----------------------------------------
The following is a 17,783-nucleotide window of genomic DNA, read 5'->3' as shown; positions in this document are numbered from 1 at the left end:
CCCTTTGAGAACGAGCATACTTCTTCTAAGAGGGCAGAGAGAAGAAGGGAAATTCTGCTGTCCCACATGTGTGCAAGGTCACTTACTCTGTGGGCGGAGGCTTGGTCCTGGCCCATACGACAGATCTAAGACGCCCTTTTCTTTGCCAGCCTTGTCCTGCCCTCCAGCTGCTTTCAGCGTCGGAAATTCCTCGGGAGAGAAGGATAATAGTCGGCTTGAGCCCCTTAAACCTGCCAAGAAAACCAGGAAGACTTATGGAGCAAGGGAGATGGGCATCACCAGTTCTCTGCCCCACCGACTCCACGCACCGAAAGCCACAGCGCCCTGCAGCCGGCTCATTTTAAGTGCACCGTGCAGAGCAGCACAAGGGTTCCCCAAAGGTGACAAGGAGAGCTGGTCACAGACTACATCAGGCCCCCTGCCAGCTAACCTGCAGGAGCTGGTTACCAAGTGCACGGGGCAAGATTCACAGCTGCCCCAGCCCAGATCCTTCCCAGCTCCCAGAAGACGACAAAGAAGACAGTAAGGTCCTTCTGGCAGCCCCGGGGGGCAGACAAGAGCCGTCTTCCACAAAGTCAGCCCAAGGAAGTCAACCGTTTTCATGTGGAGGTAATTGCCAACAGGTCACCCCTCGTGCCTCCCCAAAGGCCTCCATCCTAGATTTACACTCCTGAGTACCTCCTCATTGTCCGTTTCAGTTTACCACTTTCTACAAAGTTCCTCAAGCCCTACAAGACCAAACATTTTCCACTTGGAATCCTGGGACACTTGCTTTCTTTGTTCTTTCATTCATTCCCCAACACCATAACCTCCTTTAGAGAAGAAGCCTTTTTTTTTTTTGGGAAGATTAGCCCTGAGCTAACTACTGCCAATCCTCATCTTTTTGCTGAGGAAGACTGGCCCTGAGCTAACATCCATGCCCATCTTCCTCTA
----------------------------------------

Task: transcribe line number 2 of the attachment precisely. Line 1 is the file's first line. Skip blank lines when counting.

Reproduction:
CCCTTTGAGAACGAGCATACTTCTTCTAAGAGGGCAGAGAGAAGAAGGGAAATTCTGCTGTCCCACATGTGTGCAAGGTCACTTACTCTGTGGGCGGAGGCTTGGTCCTGGCCCATACGACAGATCTAAGACGCCCTTTTCTTTGCCAGCCTTGTCCTGCCCTCCAGCTGCTTTCAGCGTCGGAAATTCCTCGGGAGAGAAGGATAATAGTCGGCTTGAGCCCCTTAAACCTGCCAAGAAAACCAGGAAGACTTATGGAGCAAGGGAGATGGGCATCACCAGTTCTCTGCCCCACCGACTCCACGCACCGAAAGCCACAGCGCCCTGCAGCCGGCTCATTTTAAGTGCACCGTGCAGAGCAGCACAAGGGTTCCCCAAAGGTGACAAGGAGAGCTGGTCACAGACTACATCAGGCCCCCTGCCAGCTAACCTGCAGGAGCTGGTTACCAAGTGCACGGGGCAAGATTCACAGCTGCCCCAGCCCAGATCCTTCCCAGCTCCCAGAAGACGACAAAGAAGACAGTAAGGTCCTTCTGGCAGCCCCGGGGGGCAGACAAGAGCCGTCTTCCACAAAGTCAGCCCAAGGAAGTCAACCGTTTTCATGTGGAGGTAATTGCCAACAGGTCACCCCTCGTGCCTCCCCAAAGGCCTCCATCCTAGATTTACACTCCTGAGTACCTCCTCATTGTCCGTTTCAGTTTACCACTTTCTACAAAGTTCCTCAAGCCCTACAAGACCAAACATTTTCCACTTGGAATCCTGGGACACTTGCTTTCTTTGTTCTTTCATTCATTCCCCAACACCATAACCTCCTTTAGAGAAGAAGCCTTTTTTTTTTTTGGGAAGATTAGCCCTGAGCTAACTACTGCCAATCCTCATCTTTTTGCTGAGGAAGACTGGCCCTGAGCTAACATCCATGCCCATCTTCCTCTA